How'd You Like to be a Giant?
For one hundred years (1840 - 1940) the freak show was one of America's
most popular forms of entertainment. Today the same shows would be considered
unacceptable and cruel, or as one disability rights activist put it, "the
pornography of disability." In the mid 19th century, however, Americans
were beginning to move from the farms and a family-based society to one
which relied more on organizations, including institutionalized entertainment.
It was at this time that P.T. Barnum brought the freak show to prominence
through the American Museum in New York City.
Buttons, stamps, postcards, and "first-day" envelopes were
often used in campaigns to promote awareness and raise money for various
causes for the "handicapped." Some campaigns were for prevention,
some for treatment, and some for social programs (i.e., employment). Often
the material was intended to invoke pity (for example, a picture of a
child using crutches with the caption "Remember Me"), and there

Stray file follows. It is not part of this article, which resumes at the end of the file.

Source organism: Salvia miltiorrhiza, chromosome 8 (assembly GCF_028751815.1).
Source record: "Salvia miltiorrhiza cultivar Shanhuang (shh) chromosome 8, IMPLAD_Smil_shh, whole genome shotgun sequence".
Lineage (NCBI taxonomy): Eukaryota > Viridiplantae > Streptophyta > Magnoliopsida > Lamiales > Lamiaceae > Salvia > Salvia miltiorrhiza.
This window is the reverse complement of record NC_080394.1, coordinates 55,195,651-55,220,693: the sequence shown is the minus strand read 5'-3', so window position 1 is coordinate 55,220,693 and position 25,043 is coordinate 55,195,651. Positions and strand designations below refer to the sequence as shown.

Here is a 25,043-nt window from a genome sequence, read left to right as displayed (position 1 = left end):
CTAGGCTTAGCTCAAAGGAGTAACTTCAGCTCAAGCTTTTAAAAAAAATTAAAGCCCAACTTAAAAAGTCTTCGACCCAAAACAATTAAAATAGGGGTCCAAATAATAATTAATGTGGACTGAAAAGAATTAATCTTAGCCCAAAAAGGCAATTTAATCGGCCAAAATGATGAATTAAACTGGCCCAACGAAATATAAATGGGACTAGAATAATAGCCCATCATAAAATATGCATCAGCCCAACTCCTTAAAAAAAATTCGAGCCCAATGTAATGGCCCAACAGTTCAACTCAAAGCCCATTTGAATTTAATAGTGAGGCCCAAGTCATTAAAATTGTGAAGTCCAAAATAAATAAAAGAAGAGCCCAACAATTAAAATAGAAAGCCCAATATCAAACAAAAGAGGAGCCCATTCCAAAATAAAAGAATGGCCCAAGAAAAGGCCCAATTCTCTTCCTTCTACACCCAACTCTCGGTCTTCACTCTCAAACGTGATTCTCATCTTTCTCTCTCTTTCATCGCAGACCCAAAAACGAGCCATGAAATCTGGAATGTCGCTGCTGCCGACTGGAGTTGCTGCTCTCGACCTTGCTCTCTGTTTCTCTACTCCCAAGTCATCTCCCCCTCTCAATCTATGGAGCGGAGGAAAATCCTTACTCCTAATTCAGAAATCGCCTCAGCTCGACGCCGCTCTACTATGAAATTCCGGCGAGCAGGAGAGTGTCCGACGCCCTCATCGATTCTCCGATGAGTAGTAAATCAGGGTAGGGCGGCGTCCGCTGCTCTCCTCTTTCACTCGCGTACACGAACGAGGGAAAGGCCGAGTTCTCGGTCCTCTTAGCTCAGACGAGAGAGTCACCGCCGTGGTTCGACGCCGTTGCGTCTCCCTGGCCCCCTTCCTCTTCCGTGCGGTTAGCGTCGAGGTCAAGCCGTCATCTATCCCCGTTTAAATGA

was a heavy emphasis on cure.
The 1930's were a time of great social unrest and increasing militancy
among what one historian has termed "the impatient armies of the
poor" (Folsom, 1991). On March 6, 1930 hundreds of thousands of the
unemployed marched through the streets America's largest cities. The Unemployment
Councils, a largely decentralized movement, came into existence in the
summer of 1930. (more)
Hitler's extermination policies began with the widespread killing of
institutionalized disabled people in Germany in the 1940s. The eugenics
theories that were the basis for Hitler's policies originated in the United
States in the 1920s.
The First International Symposium on Issues of Women with Disabilities
was held on August 29, 1995 in conjunction with the United Nation's Fourth
World Conference on the Status of Women from September 5 - 15, 1995 in